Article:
Is information technology — specifically our immersion in information networks — eroding narrative?
Steve opened this question, I think, with a pair of posts on the très chic poet Michael Robbins and poetry in the age of search engines. The Internet does not manifest as the totality of information — a vision of the good, true, and beautiful eidos — but as an endless fragmentary. (Like what is curiously — but more familiarly — named a kaleidoscope.) Our restless search for meaning has internalized the search engine. MacIntyreans may worry about the stakes for the narrative unity we must provide for our lives.
On a similar note, Peter Leithart glosses Present Shock, a 2012 book by Douglas Rushkoff that I haven’t read (and don’t plan to after reading the review):
Technology killed narrative, leaving us in an eternal now. We don’t have to watch entire TV shows anymore or tolerate thirty-second commercials. We click away in the middle of things and never return. Without the time and patience to wait for a plot to unfold, we live in a picaresque novel: one damn thing after another in a world that “just is.” We’ve been thrown into a game to puzzle out rules we don’t understand.
Ignatius J. Reilly is the main character of my favorite picaresque, John Kennedy Toole’s Confederacy of Dunces. New Orleans is a teeming mess of diverse cultural perspectives, sordid vice, and alternative lifestyles; beyond there are beatniks, university politics, and communists. Reilly — who can’t even make sense of how to treat his poor mother — has no chance to make sense of it all.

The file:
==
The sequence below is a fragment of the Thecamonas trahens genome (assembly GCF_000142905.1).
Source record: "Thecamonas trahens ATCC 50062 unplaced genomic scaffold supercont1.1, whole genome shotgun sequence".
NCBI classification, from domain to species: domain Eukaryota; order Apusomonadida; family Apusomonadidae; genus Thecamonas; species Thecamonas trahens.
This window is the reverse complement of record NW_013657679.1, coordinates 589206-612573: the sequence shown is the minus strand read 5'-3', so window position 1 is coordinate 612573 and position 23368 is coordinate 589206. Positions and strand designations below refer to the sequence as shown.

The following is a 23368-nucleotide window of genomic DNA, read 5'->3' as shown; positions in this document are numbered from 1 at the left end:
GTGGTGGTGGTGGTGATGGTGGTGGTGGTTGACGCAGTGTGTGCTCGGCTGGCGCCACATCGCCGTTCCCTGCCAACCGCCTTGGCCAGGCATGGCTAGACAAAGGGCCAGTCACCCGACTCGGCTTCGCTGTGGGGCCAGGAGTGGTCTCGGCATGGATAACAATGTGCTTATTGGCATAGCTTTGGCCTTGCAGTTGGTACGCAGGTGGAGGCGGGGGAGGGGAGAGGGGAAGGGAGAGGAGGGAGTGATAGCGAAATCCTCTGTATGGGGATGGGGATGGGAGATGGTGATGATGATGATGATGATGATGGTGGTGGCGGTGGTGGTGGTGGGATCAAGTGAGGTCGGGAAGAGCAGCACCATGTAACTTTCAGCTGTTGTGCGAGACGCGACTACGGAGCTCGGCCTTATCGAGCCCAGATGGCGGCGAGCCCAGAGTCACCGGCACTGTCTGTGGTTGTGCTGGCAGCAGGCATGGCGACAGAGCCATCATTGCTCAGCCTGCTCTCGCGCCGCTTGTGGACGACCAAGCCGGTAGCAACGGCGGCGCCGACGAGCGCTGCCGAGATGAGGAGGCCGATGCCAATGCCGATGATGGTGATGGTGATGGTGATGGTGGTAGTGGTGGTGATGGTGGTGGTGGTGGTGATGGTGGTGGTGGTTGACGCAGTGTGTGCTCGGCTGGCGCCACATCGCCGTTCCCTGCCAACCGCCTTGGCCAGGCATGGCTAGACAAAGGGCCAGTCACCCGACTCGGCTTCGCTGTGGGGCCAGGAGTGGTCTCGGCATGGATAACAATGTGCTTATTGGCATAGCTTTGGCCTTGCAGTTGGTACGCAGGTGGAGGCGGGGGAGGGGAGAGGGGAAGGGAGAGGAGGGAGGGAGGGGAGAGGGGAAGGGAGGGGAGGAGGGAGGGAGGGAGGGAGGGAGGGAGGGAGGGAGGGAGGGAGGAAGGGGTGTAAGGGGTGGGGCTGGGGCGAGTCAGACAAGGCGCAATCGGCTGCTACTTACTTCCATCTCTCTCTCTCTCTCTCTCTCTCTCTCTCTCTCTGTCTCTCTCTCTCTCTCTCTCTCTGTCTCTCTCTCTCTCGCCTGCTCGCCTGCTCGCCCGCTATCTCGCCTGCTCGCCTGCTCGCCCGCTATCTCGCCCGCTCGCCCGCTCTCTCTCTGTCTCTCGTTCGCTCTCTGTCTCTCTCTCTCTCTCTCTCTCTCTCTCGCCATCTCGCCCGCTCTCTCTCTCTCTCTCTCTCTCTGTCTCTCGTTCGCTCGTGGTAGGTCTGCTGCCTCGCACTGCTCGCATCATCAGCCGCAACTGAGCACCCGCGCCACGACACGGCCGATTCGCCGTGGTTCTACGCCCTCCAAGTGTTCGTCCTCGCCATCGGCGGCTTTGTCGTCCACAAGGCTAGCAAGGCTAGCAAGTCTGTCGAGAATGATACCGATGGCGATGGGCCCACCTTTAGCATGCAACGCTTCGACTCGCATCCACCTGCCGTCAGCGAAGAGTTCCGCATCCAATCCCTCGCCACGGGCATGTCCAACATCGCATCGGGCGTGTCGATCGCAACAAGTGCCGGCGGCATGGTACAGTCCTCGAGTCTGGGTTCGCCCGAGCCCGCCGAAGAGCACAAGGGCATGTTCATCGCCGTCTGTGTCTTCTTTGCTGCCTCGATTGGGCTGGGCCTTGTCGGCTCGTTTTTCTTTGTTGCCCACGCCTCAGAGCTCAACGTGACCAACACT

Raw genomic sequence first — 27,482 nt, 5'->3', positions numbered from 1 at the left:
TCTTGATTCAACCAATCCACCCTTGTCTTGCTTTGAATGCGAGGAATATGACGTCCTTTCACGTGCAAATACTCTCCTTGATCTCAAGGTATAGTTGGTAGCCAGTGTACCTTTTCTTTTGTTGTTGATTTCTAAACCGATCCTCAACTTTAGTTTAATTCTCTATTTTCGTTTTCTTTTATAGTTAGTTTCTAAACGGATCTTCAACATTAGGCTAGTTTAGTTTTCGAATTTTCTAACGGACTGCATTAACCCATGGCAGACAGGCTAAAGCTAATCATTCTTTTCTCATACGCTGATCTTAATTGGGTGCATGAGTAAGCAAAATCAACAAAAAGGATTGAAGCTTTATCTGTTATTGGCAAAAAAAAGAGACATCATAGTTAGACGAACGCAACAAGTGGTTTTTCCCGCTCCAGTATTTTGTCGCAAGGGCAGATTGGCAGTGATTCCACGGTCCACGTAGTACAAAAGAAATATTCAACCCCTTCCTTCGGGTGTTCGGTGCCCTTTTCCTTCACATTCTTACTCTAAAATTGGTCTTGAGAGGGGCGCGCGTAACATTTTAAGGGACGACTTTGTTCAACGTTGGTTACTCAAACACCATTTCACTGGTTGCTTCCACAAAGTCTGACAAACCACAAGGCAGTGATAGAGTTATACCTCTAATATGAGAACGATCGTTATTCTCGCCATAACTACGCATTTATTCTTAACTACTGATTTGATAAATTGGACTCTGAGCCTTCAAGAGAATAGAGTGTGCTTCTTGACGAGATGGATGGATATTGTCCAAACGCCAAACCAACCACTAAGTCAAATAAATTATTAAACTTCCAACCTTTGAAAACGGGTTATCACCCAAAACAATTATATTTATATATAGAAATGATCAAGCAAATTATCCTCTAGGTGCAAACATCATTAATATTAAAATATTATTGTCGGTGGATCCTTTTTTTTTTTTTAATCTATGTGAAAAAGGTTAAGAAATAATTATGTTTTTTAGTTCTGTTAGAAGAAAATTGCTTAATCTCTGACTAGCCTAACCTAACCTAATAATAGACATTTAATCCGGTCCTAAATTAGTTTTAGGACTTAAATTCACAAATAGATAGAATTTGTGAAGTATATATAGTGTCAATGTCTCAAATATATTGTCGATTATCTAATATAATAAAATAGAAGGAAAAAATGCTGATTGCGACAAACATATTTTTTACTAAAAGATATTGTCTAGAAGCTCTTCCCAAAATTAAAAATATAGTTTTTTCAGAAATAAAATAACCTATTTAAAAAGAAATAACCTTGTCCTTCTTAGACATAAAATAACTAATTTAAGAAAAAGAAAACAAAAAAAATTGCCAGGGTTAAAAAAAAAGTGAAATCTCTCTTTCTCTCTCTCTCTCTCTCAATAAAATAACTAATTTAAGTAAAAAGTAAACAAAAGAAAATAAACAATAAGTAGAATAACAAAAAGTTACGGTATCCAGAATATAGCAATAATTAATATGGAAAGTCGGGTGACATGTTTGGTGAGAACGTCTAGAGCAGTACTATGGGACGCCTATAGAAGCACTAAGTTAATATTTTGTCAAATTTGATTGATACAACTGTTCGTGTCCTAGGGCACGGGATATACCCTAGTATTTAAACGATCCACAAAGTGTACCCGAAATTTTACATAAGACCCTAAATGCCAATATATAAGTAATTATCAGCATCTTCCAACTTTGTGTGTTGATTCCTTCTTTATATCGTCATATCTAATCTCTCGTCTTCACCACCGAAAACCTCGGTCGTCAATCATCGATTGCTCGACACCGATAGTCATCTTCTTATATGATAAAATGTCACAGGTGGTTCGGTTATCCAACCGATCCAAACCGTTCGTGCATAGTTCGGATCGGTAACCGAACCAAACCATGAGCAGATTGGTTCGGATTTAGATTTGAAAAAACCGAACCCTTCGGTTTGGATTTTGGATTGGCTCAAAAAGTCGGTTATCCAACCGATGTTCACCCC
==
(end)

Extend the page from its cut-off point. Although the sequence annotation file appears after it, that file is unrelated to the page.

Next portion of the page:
Of course he can’t, and so he doubles down on Boethius. His inability to comprehend the world is both crippling and empowering. Reading Confederacy of Dunces, Ignatius J. Reilly forces us back to the bizarre claim by Socrates in the Phaedrus that some of life’s greatest blessings come from “divine madness” (244a). Could this be true?
Even with all his comic exaggeration, Reilly has always struck me as a great hulking paradox. Sure, he is a lecherous bigot, a masturbating misogynist with no apparent virtues. At the same time he imagines himself to be a pure, innocent hero clinging tightly to some inner vision of the Good. But he is not simply a parody of the over-educated Catholic conservative, because there is his activism. Strangely, he ends up time and again as a highly motivated advocate of the downtrodden — leading bemused African-American factory workers and gay liberationists with utterly befuddling cross-purposes. His only endearing quality — is it enough to redeem him? — is quixotic.
Perhaps the Internet intensifies the experience of modernity. (One must no longer live in the French Quarter, the cities of the plain, or cities in general to see debauchery — we are all now inexorably cosmopolitan, in some ways.) Children at younger and younger ages, however swaddled in moral narratives, are exposed to the moral fragmentation of the world. Are we threatened with taking on the perspective of Ignatius J. Reilly, imagining vast confederacies of dunces arrayed against our genius?